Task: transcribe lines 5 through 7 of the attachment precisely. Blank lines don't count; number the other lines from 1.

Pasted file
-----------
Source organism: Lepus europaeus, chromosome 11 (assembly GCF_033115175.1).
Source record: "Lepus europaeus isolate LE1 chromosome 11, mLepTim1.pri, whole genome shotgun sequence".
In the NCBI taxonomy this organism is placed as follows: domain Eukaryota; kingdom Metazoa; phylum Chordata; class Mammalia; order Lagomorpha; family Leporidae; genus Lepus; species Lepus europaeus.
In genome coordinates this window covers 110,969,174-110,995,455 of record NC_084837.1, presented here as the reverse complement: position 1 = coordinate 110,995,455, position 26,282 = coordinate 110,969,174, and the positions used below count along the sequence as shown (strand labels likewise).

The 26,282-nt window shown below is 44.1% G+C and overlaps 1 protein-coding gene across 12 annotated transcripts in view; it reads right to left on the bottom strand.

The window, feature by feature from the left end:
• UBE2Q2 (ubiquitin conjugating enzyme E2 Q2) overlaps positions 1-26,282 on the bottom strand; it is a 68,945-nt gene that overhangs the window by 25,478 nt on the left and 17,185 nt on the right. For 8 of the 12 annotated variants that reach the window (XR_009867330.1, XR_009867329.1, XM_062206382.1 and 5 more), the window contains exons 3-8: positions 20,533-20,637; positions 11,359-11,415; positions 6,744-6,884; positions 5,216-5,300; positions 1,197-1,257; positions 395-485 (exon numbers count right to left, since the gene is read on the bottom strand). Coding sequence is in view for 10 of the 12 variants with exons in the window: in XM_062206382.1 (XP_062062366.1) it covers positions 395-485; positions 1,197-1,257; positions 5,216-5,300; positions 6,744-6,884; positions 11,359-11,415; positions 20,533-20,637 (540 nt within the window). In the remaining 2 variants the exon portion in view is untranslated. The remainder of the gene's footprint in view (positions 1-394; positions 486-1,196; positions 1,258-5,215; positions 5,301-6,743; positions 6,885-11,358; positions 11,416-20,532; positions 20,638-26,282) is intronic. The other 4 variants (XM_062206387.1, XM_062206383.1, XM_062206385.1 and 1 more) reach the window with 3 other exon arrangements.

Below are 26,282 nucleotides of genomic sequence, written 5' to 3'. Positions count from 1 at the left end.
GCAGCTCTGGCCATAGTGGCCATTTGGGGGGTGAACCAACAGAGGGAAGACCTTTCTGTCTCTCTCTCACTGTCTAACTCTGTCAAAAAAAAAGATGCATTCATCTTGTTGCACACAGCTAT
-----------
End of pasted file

The 26,282-nt window shown below is 44.1% G+C and overlaps 1 protein-coding gene across 12 annotated transcripts in view; it reads right to left on the bottom strand.

The window, feature by feature from the left end:
• UBE2Q2 (ubiquitin conjugating enzyme E2 Q2) overlaps positions 1-26,282 on the bottom strand; it is a 68,945-nt gene that overhangs the window by 25,478 nt on the left and 17,185 nt on the right. For 8 of the 12 annotated variants that reach the window (XR_009867330.1, XR_009867329.1, XM_062206382.1 and 5 more), the window contains exons 3-8: positions 20,533-20,637; positions 11,359-11,415; positions 6,744-6,884; positions 5,216-5,300; positions 1,197-1,257; positions 395-485 (exon numbers count right to left, since the gene is read on the bottom strand). Coding sequence is in view for 10 of the 12 variants with exons in the window: in XM_062206382.1 (XP_062062366.1) it covers positions 395-485; positions 1,197-1,257; positions 5,216-5,300; positions 6,744-6,884; positions 11,359-11,415; positions 20,533-20,637 (540 nt within the window). In the remaining 2 variants the exon portion in view is untranslated. The remainder of the gene's footprint in view (positions 1-394; positions 486-1,196; positions 1,258-5,215; positions 5,301-6,743; positions 6,885-11,358; positions 11,416-20,532; positions 20,638-26,282) is intronic. The other 4 variants (XM_062206387.1, XM_062206383.1, XM_062206385.1 and 1 more) reach the window with 3 other exon arrangements.